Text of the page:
Hanukkah: It is not the Jewish Christmas

Illustration by Brooke Leslie

As we roll into the holiday season, homes are adorned with colorful red and green lights, extravagant Christmas trees are displayed in windows and holiday sweaters fill racks in stores. Now, it has become common to see blue and gold lights accompanied by menorahs in these windows as well as a result of the attempt to foster religious inclusivity. With this, Hanukkah has become the secondary well-known holiday of the winter season. Even though the original intention by the general population in doing so was to increase public recognition of Hanukkah, the hallmarking of this Jewish holiday is not proportional to its significance within the religion. With the level of national recognition that the public grants Hanukkah, we should have that same energy for the other, more significant Jewish holidays, whether or not they coincide with the holidays of more prominent religions.
Hanukkah is actually considered a minor holiday in the Jewish religion but is recognized and widely celebrated across the U.S. solely for its close proximity to Christmas. Being adjacent to Christmas should not be the only reason that Jewish holidays are acknowledged, and there should be a higher focus and awareness — for example, through days off school and work — for other major holidays in the religion, like Yom Kippur, Rosh Hashanah and Passover.
Hanukkah “commemorates the rededication of the Second Temple in Jerusalem in the second century BCE and the victory of a small band of Jews, the Maccabees, against the Seleucid Empire, which had outlawed Judaism,” according to an article in JSTOR Daily. The celebration of “The Festival of Lights” for eight days represents the extraordinary length that the oil kept the fire lit.
Hanukkah was originally intended for families to intimately gather together, enjoying fried food and quality time, but it has since been escalated to a point of extreme national recognition. Instead of simply lighting the candles and saying a prayer for each night of Hanukkah, which is the standard in many other countries, American Jews began responding to the pressure of Christmas by providing eight extravagant nights of presents for children, according to Diane Ashton, an American religious historian.
Additionally, presidents have held annual Hanukkah celebrations in the White House and large menorahs have been displayed in cities across the country to commemorate the holiday. While these are examples of inclusivity that are positive, there are no equivalents to this nationwide celebration for the more major holidays. Furthermore, this is done because of the desired need for Jews to fit in and be included in such a festive time of year. Ashton stated that American Rabbis began incentivizing children to participate in synagogue through gift-giving and intriguing storytelling during Hanukkah in the 1800s, which has, in turn, given kids growing up in Jewish households the opportunity to be included in the festivities that their classmates are participating in. This is shown in a U.S. National Jewish Population Survey, which surveyed 5,000 Jewish households between 2000 and 2001 to find that “Jews with children were half as likely to skip Hanukkah as those without [children].” This reveals that a hallmarked Hanukkah that appeases children has been a strong contributor to higher Jewish participation, and that is definitely not a bad thing. However, it draws away from the real meaning of the Jewish holidays.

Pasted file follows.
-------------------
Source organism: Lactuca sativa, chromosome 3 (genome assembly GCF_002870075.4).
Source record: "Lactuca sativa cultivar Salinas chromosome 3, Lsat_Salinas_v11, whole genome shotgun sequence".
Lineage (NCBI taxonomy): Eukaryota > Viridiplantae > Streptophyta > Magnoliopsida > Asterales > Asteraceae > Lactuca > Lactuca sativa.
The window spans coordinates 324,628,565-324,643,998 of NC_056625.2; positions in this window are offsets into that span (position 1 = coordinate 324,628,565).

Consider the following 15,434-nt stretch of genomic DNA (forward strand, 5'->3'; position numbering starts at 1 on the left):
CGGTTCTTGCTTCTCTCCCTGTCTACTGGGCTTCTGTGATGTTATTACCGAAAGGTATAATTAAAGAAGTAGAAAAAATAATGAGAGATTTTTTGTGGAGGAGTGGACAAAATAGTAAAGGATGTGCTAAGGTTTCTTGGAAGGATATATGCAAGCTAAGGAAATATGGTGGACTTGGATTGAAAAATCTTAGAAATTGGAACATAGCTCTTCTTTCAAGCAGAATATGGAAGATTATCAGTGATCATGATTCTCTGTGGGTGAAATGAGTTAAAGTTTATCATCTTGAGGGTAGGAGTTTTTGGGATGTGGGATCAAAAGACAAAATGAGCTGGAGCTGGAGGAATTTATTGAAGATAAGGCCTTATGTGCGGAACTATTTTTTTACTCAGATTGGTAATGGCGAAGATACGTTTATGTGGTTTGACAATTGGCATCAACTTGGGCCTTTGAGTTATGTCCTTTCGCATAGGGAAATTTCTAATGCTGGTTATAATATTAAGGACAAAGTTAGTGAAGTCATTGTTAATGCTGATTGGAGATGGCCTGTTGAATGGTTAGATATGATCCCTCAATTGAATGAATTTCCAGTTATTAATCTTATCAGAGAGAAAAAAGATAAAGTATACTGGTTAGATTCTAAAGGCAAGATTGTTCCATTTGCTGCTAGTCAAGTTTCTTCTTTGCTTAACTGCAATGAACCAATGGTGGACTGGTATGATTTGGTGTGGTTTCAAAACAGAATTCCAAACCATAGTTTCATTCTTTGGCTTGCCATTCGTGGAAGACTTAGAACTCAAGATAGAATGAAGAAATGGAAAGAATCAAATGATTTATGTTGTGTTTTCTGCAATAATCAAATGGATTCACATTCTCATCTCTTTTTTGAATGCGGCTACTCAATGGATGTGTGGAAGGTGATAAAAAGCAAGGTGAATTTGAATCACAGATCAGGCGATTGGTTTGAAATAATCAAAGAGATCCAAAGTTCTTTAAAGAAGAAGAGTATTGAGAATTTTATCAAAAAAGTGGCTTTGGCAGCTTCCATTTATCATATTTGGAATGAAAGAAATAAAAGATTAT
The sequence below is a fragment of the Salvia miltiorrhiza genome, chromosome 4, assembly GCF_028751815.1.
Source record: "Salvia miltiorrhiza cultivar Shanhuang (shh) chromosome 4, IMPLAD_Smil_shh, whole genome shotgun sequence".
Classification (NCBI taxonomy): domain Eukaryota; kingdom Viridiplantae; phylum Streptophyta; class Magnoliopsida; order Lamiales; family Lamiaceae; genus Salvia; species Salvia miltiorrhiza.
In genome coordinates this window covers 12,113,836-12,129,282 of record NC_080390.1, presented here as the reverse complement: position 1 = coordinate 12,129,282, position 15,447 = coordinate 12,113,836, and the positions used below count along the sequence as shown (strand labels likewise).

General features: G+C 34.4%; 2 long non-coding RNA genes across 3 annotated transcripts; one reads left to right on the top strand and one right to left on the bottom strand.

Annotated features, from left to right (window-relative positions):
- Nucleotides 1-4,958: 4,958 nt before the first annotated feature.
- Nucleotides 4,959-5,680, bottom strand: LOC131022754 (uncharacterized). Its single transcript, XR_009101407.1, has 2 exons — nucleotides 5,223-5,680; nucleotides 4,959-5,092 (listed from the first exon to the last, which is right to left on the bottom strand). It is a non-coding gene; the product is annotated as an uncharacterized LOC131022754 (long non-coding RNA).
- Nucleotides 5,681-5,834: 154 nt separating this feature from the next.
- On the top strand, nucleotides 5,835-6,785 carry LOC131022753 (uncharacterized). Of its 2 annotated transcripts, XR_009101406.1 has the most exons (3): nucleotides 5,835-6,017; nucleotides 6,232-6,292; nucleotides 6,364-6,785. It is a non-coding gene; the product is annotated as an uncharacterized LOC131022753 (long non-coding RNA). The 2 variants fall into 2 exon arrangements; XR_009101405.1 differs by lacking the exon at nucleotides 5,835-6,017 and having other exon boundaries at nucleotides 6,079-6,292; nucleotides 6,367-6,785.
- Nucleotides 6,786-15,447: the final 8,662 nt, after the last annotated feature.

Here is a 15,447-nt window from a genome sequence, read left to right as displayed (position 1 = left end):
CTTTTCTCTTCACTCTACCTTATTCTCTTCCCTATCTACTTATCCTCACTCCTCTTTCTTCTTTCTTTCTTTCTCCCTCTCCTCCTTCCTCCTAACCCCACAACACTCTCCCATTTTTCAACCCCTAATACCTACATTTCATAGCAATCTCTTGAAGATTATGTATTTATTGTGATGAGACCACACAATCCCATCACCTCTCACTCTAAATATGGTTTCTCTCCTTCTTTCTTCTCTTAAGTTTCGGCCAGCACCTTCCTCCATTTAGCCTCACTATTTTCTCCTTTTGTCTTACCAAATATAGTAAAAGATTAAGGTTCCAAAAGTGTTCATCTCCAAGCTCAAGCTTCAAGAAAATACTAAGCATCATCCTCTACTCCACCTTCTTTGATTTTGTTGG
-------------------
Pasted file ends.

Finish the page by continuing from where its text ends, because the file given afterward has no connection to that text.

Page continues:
While it is great that there is a conscious push towards Jewish inclusivity during the holiday season, this high level of representation ends up misinforming the public, as well as future Jewish generations, about the importance of other Jewish holidays.
According to a survey referenced in an article in “The Economic Journal,” 68 percent of American undergraduates think Hanukkah is one of the top three most important Jewish holidays in the religion, while only 38 percent of Israeli undergraduates ranked it as such. This indicates that education on Judaism may be one of the most prevalent issues regarding the misrepresentation of Jewish holidays, as the pressure surrounding the timing of this holiday creates an environment that is misleading.
Growing up as a Jewish kid who also celebrated Christmas, I was even under the impression that Christmas and Hanukkah were one and the same: one was eight nights long with one present a night, and the other was celebrated one morning with several gifts. While I also celebrated and went to synagogue for the high holy days, like Yom Kippur, I was not fully aware of how important these holidays were until I was much older.
Rosh Hashanah, the Jewish New Year, followed ten days after Yom Kippur, the Day of Atonement, are examples of more important days of recognition in the Jewish religion. According to the Anti-Defamation League (ADL), this period of time, “with its emphasis on atonement and forgiveness, is particularly important and meaningful. Many Jews find the prayers associated with the High Holidays to be spiritually uplifting and liberating.”
The meanings of these holidays are much deeper and more impactful than Hanukkah, yet receive little recognition on a national stage. Redwood only began to grant a day off of school for Yom Kippur a few years ago, and still, many do not understand why. However, Redwood fails to grant days off school for other Jewish holidays, like Rosh Hashanah. If there are Hanukkah holiday sweaters displayed next to the Christmas sweaters in December, then, as a nation, we should have the same spirit, traditions and recognition for the other Jewish holidays.